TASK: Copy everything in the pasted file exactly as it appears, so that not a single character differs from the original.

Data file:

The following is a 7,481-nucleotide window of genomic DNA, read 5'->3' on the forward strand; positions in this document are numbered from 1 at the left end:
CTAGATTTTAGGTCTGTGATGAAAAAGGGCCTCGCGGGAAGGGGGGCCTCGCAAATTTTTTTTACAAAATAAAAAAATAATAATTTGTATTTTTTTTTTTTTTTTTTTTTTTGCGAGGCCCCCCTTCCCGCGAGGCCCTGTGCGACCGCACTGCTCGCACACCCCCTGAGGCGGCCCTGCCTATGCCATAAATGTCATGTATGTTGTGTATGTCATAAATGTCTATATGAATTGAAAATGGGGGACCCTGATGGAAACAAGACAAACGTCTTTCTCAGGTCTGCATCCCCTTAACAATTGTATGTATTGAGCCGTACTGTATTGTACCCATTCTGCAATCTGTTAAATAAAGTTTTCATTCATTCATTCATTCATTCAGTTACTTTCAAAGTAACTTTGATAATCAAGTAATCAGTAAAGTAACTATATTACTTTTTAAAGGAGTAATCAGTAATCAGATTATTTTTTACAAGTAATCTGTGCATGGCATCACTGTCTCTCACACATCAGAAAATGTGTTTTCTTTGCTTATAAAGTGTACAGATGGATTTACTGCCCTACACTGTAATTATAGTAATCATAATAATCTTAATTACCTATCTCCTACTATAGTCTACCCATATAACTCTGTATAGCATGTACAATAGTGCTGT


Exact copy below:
The following is a 7,481-nucleotide window of genomic DNA, read 5'->3' on the forward strand; positions in this document are numbered from 1 at the left end:
CTAGATTTTAGGTCTGTGATGAAAAAGGGCCTCGCGGGAAGGGGGGCCTCGCAAATTTTTTTTACAAAATAAAAAAATAATAATTTGTATTTTTTTTTTTTTTTTTTTTTTTGCGAGGCCCCCCTTCCCGCGAGGCCCTGTGCGACCGCACTGCTCGCACACCCCCTGAGGCGGCCCTGCCTATGCCATAAATGTCATGTATGTTGTGTATGTCATAAATGTCTATATGAATTGAAAATGGGGGACCCTGATGGAAACAAGACAAACGTCTTTCTCAGGTCTGCATCCCCTTAACAATTGTATGTATTGAGCCGTACTGTATTGTACCCATTCTGCAATCTGTTAAATAAAGTTTTCATTCATTCATTCATTCATTCAGTTACTTTCAAAGTAACTTTGATAATCAAGTAATCAGTAAAGTAACTATATTACTTTTTAAAGGAGTAATCAGTAATCAGATTATTTTTTACAAGTAATCTGTGCATGGCATCACTGTCTCTCACACATCAGAAAATGTGTTTTCTTTGCTTATAAAGTGTACAGATGGATTTACTGCCCTACACTGTAATTATAGTAATCATAATAATCTTAATTACCTATCTCCTACTATAGTCTACCCATATAACTCTGTATAGCATGTACAATAGTGCTGT